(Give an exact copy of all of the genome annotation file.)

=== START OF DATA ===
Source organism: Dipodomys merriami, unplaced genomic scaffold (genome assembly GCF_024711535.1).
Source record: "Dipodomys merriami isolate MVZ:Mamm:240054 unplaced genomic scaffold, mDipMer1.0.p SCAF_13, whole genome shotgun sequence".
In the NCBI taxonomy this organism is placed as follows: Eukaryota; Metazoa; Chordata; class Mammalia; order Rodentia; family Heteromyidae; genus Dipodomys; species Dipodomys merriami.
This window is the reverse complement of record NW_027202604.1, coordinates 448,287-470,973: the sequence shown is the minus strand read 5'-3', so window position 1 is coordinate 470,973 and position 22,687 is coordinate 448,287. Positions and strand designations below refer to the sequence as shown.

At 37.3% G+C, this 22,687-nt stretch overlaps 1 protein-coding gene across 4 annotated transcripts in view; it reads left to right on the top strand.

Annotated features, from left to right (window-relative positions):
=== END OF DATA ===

Source organism: Dipodomys merriami, unplaced genomic scaffold (genome assembly GCF_024711535.1).
Source record: "Dipodomys merriami isolate MVZ:Mamm:240054 unplaced genomic scaffold, mDipMer1.0.p SCAF_13, whole genome shotgun sequence".
In the NCBI taxonomy this organism is placed as follows: Eukaryota; Metazoa; Chordata; class Mammalia; order Rodentia; family Heteromyidae; genus Dipodomys; species Dipodomys merriami.
This window is the reverse complement of record NW_027202604.1, coordinates 448,287-470,973: the sequence shown is the minus strand read 5'-3', so window position 1 is coordinate 470,973 and position 22,687 is coordinate 448,287. Positions and strand designations below refer to the sequence as shown.

At 37.3% G+C, this 22,687-nt stretch overlaps 1 protein-coding gene across 4 annotated transcripts in view; it reads left to right on the top strand.

Annotated features, from left to right (window-relative positions):